PITTSBURGH -- Can the Pirates capitalize on their strong finish to the first half and force their way back into the National League Central picture? What will they do with Andrew McCutchen and Gerrit Cole?Those will be the questions most frequently lobbed at the Pirates over the next 2 1/2
PITTSBURGH -- Can the Pirates capitalize on their strong finish to the first half and force their way back into the National League Central picture? What will they do with Andrew McCutchen and Gerrit Cole?
Those will be the questions most frequently lobbed at the Pirates over the next 2 1/2 weeks as they embark on a critical 16-game stretch leading up to the July 31 non-waiver Trade Deadline. Pittsburgh has a losing record, but the club is potentially only one sustained run from making noise in the NL Central -- and the Bucs will have plenty of second-half chances against the teams they're chasing.
General manager Neal Huntington's actions at the Deadline could be heavily influenced by the club's performance leading up to that date. If the Pirates are legitimate contenders, perhaps Huntington will supplement the roster as he did from 2013-15, and somewhat in '16 with the additions of Ivan Nova and Felipe Rivero but the subtraction of Mark Melancon.
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If they fall farther behind, there will be trade rumors buzzing around Cole (under club control through 2019) and McCutchen ($14.5 million club option for '18) as contenders seek ways to bolster their rosters down the stretch.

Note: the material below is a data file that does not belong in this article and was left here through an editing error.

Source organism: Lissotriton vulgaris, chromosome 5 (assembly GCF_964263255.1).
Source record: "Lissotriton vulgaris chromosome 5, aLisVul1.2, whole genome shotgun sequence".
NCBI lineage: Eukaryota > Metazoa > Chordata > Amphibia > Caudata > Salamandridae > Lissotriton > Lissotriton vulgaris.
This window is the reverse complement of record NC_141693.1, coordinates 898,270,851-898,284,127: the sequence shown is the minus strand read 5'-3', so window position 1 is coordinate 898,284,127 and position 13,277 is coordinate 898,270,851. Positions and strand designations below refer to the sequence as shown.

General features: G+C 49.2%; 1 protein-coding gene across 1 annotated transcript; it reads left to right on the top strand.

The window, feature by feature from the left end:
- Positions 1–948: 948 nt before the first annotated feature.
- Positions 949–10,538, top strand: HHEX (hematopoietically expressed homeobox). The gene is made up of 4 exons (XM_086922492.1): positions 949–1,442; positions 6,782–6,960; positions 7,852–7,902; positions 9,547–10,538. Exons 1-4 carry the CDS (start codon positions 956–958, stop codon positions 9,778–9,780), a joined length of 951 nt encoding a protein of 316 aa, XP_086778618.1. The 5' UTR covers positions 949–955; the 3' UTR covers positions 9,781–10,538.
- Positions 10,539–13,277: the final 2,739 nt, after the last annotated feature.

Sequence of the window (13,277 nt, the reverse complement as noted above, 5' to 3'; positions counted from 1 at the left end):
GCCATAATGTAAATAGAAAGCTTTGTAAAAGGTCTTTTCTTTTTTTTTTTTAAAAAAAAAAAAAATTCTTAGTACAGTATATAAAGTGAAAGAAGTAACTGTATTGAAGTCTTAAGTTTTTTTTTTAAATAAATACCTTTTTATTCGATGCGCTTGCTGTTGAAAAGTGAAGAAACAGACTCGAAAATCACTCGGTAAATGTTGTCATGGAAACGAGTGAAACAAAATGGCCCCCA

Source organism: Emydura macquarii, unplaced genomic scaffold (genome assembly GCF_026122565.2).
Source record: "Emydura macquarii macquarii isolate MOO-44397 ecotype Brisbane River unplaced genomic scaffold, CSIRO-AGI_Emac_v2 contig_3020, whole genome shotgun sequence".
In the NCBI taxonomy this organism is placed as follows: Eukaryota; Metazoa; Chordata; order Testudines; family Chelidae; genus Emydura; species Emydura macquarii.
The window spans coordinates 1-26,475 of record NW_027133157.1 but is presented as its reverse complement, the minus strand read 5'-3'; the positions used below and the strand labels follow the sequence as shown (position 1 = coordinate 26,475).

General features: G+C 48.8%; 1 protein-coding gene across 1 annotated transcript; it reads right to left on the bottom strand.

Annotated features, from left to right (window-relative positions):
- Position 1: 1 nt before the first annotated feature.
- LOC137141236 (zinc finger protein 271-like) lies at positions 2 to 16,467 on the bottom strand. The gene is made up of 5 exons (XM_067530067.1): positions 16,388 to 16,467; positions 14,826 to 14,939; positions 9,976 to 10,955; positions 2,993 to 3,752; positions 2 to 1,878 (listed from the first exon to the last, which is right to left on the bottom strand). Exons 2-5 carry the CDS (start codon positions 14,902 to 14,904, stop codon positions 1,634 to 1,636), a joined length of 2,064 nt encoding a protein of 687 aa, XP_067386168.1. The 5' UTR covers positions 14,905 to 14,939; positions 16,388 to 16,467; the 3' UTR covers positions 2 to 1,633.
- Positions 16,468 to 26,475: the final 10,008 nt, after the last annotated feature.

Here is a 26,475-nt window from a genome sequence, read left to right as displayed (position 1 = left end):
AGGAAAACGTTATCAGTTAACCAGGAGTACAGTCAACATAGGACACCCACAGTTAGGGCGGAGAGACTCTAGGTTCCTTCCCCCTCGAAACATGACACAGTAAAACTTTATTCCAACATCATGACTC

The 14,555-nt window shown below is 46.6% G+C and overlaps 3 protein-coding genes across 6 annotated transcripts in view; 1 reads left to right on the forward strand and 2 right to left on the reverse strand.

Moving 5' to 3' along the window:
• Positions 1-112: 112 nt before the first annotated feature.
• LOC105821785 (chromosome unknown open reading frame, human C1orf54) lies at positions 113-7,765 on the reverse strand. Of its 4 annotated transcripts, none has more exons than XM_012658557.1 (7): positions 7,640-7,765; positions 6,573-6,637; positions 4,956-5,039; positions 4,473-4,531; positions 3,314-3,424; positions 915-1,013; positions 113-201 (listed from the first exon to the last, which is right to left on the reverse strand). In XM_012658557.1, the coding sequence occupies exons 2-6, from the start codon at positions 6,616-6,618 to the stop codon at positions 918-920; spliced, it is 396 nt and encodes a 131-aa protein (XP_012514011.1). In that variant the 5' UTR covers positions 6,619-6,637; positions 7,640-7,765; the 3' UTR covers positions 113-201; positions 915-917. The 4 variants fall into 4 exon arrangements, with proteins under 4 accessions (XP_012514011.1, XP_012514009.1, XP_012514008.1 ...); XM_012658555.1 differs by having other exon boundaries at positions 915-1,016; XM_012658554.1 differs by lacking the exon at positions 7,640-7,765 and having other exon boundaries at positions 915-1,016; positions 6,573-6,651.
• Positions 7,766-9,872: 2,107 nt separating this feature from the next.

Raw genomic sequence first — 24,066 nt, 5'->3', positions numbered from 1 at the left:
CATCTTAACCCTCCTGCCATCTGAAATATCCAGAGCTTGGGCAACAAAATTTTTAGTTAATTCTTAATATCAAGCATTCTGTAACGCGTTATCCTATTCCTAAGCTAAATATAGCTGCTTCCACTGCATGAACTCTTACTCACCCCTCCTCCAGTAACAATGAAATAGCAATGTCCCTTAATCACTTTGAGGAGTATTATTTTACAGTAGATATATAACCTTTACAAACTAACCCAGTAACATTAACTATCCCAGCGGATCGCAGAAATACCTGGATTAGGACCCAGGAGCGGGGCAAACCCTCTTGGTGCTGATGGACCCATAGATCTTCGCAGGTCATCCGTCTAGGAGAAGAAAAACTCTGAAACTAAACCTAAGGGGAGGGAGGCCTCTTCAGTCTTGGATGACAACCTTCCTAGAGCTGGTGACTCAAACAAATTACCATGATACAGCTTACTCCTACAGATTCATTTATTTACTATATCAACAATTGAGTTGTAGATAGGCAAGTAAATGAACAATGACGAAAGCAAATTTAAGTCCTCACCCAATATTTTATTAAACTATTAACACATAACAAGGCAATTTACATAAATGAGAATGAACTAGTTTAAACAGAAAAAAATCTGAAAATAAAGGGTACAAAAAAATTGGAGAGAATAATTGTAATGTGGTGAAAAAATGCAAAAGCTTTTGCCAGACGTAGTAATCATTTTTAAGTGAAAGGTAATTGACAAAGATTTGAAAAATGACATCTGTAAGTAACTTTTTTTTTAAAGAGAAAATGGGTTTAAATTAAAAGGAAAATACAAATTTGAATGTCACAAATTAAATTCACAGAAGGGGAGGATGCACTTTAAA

The Pirates should have some financial flexibility leading up to the Trade Deadline. They have not had to pay Jungho Kang ($3 million) all season, and Starling Marte's 80-game suspension is unpaid. They also cleared most of Jared Hughes' salary when they released the veteran reliever at the end of Spring Training. Huntington said earlier this season the Pirates will "gladly pour the money back into the club" if the opportunity presents itself.
If the Pirates don't view themselves as a serious contender, they could look to unload pending free agents as they've done in the past. Among those who fit the description: relievers Juan Nicasio and Tony Watson and first baseman/outfielder John Jaso. Speculation will focus on McCutchen and Cole, but in reality, the Pirates will place a high asking price on their franchise player and pitcher.
If the Bucs have a shot at the division, they could consider adding a reliever to shore up their shaky setup situation. Don't be surprised if they find a way to add long-term pieces while parting with short-term assets, as they did last July in the trade that netted them Rivero and Taylor Hearn for Melancon.
What are they playing for?
The 16 games between the start of the second half and the Trade Deadline could shape the Pirates' answer to this question. If they put together a run that thrusts them into the division race, perhaps they'll be playing for a postseason spot. Otherwise, they'll be looking toward next year.
The road ahead
The Pirates' next seven games will come at home against the division-rival Cardinals and Brewers, and then they'll play nine during a West Coast trip through Colorado, San Francisco and San Diego. The Pirates' second half includes 12 games against the first-place Brewers, 13 against the Cardinals and 12 against the Reds, who have taken six of their first seven meetings with the Bucs this season.
McCutchen and Cole are the marquee names, and the Pirates would greatly benefit from getting Gregory Polanco on track. But the key may be left fielder Marte, set to return Tuesday from his 80-game suspension. Marte (4.9 WAR) was Pittsburgh's most valuable player last season. Can he return to that form down the stretch?
Prospects to watch
If the Pirates need a starter down the stretch, they could call up Tyler Glasnow or Steven Brault. Relievers Edgar Santana and Dovydas Neverauskas remain with Triple-A Indianapolis, providing bullpen depth. The biggest name is Austin Meadows, their top prospect, who may be ready for the big leagues later this year if he's healthy.
Adam Berry has covered the Pirates for MLB.com since 2015. Follow him on Twitter and Facebook and read his blog.